Elixir's biggest gotchas?

Being new to Elixir would be very valuable to learn what you guys consider to be the biggest gotchas in Elixir land?


For me, it’s the functional programming. Elixir is not the first functional programming I learn. But it’s the first functional programming I learn by doing, not just by reading the books. Another things are like pattern matching, pipe operator, recursive call, etc.


erlang charlists. Newbie exercises are bound to create a list of integers and iex will print it out in a surprising way. It’s a fundamental ambiguity that’s completely understandable, but it introduces itself to newcomers in a very surprising way.


For me the trickiest thing has been new patterns for managing state. The BEAM ecosystem has extraordinarily powerful tools for this, but learning new abstractions for it like the proper use of genservers and supervision trees has been a road with some missteps for me.


Yep–that’s one of those questions that keeps coming up again and again.

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Allowing rebinding of values leads people new to Elixir to think we allow mutation.

iex> x = 1

iex> x = 2

Perfectly legal and people think it means that someone is mutating x–which they’re not. But this seems to be one of those things that people inevitably see and say “Hey waitaminute–I thought Elixir doesn’t allow mutation? WTF?”

I don’t know that I’d call this a “gotcha” but it does seem to confuse new folks on a fairly regular basis.


For me so far syntax for piping into anonymous function was a bit surprising:
|> (&(&1)).()


I’d say most gotchas are related to OTP and state management—it’s really a whole different beast from the language itself.

Language-level gotchas and common pitfalls include:

  • = is not assignment
  • Using if instead of function pattern matching
  • Lists and keyword lists—a lot of people think they’re the same as their Ruby or JavaScript arrays

Erlang charlists can be confusing but it is not restricted to just erlang charlists. You have exactly the same issue with elixir strings:

iex(1)> <<195,165,195,164,195,182>>

It’s a result of the erlang system only having a fixed set of datatypes and not being able to define your own datatypes, and there is no character or string base type. This means choosing an existing type to use as strings: erlang chose lists which was common in the functional world, while elixir has chosen binaries.



I think Elixir may actually make it slightly more confusing because a lot of folks coming from other language expect 'foo' == "foo". That’s why one of the proposals I want to send after v1.3 is out is to deprecate the use of 'foo' in the long-term (and I really mean long-term) in favor of the sigil ~c"foo". It is going to be more explicit and I find using sigils for char lists in Elixir at this point more idiomatic.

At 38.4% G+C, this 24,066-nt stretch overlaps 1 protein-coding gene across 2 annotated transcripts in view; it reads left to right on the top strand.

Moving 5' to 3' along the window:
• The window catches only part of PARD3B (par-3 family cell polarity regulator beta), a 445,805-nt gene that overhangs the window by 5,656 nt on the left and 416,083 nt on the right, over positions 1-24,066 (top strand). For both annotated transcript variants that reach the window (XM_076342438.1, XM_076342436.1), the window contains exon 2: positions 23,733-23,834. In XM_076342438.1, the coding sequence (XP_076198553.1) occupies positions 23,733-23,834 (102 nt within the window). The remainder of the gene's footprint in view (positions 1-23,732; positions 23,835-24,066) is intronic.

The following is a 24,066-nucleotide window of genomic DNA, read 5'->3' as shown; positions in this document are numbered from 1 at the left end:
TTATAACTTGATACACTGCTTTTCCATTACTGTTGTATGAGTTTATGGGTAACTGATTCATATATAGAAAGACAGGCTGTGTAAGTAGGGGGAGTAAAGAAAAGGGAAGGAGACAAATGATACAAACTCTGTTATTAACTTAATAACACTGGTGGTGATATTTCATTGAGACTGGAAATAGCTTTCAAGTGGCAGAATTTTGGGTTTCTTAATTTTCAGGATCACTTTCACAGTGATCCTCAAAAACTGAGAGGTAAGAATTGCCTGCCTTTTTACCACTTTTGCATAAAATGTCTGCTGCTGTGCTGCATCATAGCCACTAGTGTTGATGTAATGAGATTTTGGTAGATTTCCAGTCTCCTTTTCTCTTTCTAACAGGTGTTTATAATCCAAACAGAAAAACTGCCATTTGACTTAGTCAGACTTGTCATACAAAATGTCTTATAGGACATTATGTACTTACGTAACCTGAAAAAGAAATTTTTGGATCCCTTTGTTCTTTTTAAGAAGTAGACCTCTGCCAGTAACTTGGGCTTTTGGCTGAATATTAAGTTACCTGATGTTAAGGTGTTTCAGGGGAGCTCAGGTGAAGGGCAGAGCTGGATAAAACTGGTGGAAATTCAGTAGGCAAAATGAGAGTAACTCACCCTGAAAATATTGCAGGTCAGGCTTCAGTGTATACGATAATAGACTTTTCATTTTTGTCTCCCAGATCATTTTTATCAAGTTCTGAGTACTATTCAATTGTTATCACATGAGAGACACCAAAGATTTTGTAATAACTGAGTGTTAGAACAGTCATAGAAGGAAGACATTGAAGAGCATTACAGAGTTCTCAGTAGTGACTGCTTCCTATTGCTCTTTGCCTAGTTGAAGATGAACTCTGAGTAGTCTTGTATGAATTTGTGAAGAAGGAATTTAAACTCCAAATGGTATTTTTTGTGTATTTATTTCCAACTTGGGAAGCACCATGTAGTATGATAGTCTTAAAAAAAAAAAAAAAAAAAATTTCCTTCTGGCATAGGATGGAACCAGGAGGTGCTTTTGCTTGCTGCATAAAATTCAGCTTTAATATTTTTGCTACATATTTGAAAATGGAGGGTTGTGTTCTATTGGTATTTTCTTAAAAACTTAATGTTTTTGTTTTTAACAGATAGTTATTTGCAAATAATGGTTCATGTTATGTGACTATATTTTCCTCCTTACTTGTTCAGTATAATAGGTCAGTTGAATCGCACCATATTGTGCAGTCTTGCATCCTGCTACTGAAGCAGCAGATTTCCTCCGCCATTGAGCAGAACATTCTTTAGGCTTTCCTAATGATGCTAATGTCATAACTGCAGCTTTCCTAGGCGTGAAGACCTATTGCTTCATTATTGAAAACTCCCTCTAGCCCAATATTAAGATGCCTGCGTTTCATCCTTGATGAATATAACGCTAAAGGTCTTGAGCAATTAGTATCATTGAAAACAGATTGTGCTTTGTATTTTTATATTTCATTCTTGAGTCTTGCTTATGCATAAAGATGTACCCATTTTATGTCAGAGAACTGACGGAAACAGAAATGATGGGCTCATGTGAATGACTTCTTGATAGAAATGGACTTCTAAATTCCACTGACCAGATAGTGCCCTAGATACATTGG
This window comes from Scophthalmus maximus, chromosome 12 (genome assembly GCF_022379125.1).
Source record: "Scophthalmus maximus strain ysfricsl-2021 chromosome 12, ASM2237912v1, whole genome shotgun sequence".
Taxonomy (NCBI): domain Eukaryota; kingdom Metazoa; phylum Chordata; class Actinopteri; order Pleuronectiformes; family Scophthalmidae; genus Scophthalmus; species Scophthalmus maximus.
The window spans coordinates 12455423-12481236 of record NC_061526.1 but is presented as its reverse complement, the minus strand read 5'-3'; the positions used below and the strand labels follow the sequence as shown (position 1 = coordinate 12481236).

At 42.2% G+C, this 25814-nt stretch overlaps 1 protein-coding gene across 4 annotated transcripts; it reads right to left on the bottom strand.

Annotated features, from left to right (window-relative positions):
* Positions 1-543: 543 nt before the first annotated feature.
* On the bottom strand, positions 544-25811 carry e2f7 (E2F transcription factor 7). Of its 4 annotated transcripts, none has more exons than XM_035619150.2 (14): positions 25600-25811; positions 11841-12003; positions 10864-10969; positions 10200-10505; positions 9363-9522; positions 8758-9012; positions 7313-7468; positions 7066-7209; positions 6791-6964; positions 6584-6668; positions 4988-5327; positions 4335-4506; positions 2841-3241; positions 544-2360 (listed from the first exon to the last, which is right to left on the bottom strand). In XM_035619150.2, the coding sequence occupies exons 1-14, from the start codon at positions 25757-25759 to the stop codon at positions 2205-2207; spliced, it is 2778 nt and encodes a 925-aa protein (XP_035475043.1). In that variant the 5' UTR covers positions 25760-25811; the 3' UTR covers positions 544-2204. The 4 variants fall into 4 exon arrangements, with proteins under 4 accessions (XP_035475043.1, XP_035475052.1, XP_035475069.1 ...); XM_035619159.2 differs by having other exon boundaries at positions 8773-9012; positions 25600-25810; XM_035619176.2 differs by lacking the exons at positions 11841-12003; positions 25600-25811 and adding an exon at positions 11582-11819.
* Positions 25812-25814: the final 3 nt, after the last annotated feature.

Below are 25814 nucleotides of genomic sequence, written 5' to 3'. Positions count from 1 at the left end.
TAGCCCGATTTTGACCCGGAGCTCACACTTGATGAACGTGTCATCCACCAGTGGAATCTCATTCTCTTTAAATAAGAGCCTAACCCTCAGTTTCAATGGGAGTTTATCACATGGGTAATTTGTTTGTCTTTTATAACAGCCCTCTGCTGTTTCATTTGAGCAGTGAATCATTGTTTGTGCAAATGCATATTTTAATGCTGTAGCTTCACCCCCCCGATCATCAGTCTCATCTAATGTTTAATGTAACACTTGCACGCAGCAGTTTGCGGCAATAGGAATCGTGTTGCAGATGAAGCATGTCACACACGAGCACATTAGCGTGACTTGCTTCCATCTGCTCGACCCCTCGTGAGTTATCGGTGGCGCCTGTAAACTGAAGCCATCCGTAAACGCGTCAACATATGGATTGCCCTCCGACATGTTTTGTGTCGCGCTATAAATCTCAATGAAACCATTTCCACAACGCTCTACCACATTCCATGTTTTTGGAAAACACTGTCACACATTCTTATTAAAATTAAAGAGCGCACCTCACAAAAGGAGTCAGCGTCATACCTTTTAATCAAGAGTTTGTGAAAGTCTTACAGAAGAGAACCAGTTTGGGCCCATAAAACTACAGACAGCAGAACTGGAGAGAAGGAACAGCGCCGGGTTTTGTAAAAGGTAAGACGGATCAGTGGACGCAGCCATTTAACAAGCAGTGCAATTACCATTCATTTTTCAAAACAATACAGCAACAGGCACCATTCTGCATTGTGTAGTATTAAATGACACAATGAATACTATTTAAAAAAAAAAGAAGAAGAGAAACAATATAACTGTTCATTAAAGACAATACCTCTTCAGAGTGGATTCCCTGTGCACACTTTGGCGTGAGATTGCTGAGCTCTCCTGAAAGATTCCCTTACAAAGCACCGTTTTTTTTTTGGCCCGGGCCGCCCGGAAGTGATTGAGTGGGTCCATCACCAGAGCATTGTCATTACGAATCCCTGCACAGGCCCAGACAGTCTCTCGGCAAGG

I like that. The experienced developers needing to interact with erlang libs will be comfortable with sigils, and the newcomers won’t have to learn it until later. Brilliant!


The thing that confused me the most in the beginning was the syntactic sugar for Keyword lists. I kept seeing these odd things in the options list for functions and I had no idea what they really were.

IO.inspect Process.list, width: 40

I cargo culted a lot of code until I actually made the connection that line is really.

IO.inspect(Process.list, [{:width , 40}])


I have to say that sometimes some of the syntactic sugar can make things a little more difficult to mentally parse for me. Maybe that’s just me though.


Yeah, the keyword lists sugar for function arguments gets me often. Just have to get used to it I guess.


Agreed on this one. Elixir used to have a ListDict module that was a sort of “superclass” of the current Keyword module that helped to make that explicit. However, once Erlang got large map support, it because superfluous. Now the leap from list to Keyword list has no intermediate step.

The implicit handling of it as the final param in a function call (reminiscent of Ruby) further adds to its mystical quality.

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… And on top of that, the order of keywords does matter.

def foo(name: name, type: type) will not be matched when calling foo(type: "elephant", name: "Dumbo").


Wow, that doesn’t stop to look confusing no matter how much I look at it :slight_smile: I was actually wondering if something like that is possible, but now that I see it I’m not sure I’d like to know :slight_smile:

Btw, where did you stumble upon that?


Most likely in this situation: Pipe operator and functions (not function calls)

i.e. for an ad hoc parameter reorder to continue the current chain (not recommended).


Y was using to restructure the return value from previous function, but better to write a separate function so things look clean.


If you haven’t seen pattern matching before, that might be difficult to get used to.
This isn’t really a gotcha - it’s one of Elixir’s strengths of course :slight_smile: , but someone new to Elixir would find it difficult to understand a lot of code if they’re unfamiliar with pattern matching.